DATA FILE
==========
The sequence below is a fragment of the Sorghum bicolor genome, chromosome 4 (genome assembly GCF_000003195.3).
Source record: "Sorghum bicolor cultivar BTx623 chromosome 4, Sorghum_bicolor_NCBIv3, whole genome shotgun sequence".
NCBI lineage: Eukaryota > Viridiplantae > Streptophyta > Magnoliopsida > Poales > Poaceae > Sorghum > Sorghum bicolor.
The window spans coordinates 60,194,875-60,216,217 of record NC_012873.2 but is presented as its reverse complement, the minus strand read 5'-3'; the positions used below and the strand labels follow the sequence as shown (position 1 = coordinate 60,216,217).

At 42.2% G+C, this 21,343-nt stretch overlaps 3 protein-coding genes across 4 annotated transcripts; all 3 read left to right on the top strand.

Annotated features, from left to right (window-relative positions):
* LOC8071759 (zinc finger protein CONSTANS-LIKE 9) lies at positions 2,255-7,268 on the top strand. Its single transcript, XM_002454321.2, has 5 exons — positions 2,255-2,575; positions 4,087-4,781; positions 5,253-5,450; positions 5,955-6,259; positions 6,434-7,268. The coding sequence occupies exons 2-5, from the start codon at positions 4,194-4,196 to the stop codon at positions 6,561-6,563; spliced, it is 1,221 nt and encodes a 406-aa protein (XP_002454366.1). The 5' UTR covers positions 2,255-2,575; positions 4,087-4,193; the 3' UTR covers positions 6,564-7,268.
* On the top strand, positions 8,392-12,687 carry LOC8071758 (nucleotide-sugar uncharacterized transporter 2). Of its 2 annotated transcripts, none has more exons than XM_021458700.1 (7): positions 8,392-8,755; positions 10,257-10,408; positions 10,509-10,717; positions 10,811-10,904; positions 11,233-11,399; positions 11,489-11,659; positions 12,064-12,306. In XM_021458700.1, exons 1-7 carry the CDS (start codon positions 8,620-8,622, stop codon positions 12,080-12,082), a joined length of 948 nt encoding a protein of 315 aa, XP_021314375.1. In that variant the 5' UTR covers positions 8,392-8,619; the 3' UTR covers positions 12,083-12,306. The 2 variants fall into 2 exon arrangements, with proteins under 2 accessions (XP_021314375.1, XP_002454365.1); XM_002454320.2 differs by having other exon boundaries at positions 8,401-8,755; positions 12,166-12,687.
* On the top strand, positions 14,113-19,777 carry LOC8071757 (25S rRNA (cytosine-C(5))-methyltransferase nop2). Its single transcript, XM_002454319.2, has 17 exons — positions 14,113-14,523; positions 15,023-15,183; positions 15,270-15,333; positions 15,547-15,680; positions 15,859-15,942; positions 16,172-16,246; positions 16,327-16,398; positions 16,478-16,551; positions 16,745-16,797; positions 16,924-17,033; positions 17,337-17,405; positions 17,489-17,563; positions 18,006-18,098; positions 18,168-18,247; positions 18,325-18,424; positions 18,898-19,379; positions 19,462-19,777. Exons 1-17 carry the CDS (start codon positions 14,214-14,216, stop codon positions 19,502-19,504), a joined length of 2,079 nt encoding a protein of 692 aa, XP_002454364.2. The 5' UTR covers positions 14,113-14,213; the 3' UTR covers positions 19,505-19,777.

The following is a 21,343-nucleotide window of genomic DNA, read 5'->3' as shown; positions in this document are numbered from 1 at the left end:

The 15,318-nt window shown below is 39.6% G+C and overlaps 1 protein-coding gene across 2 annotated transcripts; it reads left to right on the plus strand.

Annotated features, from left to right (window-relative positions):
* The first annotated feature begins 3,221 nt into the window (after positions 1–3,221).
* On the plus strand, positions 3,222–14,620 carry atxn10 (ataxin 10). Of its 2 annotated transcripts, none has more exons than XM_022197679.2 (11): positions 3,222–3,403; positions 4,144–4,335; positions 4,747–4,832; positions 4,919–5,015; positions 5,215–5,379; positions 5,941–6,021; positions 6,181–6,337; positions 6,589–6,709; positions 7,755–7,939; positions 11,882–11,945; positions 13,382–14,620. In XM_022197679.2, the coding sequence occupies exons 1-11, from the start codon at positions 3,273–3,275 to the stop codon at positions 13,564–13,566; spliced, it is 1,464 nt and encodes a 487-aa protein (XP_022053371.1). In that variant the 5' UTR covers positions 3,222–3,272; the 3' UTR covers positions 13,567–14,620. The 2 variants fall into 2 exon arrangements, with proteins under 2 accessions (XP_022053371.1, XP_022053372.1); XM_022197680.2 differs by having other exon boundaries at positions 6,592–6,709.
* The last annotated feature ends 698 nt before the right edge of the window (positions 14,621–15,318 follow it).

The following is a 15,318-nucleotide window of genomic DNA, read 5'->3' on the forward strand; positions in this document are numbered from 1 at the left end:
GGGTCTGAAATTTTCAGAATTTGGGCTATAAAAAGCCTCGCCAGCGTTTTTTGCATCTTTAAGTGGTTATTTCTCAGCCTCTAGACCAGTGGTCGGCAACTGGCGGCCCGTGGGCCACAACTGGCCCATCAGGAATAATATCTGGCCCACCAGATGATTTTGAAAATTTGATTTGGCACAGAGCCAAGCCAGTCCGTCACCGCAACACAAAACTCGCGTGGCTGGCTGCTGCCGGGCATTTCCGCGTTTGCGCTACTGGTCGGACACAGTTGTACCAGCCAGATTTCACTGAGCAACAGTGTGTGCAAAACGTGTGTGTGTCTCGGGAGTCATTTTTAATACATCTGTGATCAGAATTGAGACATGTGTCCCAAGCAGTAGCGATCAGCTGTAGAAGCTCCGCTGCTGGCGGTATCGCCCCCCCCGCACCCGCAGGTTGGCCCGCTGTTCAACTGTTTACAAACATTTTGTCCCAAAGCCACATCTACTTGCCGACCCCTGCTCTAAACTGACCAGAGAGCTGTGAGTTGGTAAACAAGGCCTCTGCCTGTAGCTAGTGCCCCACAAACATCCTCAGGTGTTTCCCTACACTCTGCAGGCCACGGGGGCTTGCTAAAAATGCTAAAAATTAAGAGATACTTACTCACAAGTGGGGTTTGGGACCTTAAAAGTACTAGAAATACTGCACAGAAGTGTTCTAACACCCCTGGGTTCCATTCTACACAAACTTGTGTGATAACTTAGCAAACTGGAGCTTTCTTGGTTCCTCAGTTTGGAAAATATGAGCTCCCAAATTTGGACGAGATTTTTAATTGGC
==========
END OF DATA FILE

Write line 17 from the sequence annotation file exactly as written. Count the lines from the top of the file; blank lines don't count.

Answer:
GGGTCTGAAATTTTCAGAATTTGGGCTATAAAAAGCCTCGCCAGCGTTTTTTGCATCTTTAAGTGGTTATTTCTCAGCCTCTAGACCAGTGGTCGGCAACTGGCGGCCCGTGGGCCACAACTGGCCCATCAGGAATAATATCTGGCCCACCAGATGATTTTGAAAATTTGATTTGGCACAGAGCCAAGCCAGTCCGTCACCGCAACACAAAACTCGCGTGGCTGGCTGCTGCCGGGCATTTCCGCGTTTGCGCTACTGGTCGGACACAGTTGTACCAGCCAGATTTCACTGAGCAACAGTGTGTGCAAAACGTGTGTGTGTCTCGGGAGTCATTTTTAATACATCTGTGATCAGAATTGAGACATGTGTCCCAAGCAGTAGCGATCAGCTGTAGAAGCTCCGCTGCTGGCGGTATCGCCCCCCCCGCACCCGCAGGTTGGCCCGCTGTTCAACTGTTTACAAACATTTTGTCCCAAAGCCACATCTACTTGCCGACCCCTGCTCTAAACTGACCAGAGAGCTGTGAGTTGGTAAACAAGGCCTCTGCCTGTAGCTAGTGCCCCACAAACATCCTCAGGTGTTTCCCTACACTCTGCAGGCCACGGGGGCTTGCTAAAAATGCTAAAAATTAAGAGATACTTACTCACAAGTGGGGTTTGGGACCTTAAAAGTACTAGAAATACTGCACAGAAGTGTTCTAACACCCCTGGGTTCCATTCTACACAAACTTGTGTGATAACTTAGCAAACTGGAGCTTTCTTGGTTCCTCAGTTTGGAAAATATGAGCTCCCAAATTTGGACGAGATTTTTAATTGGC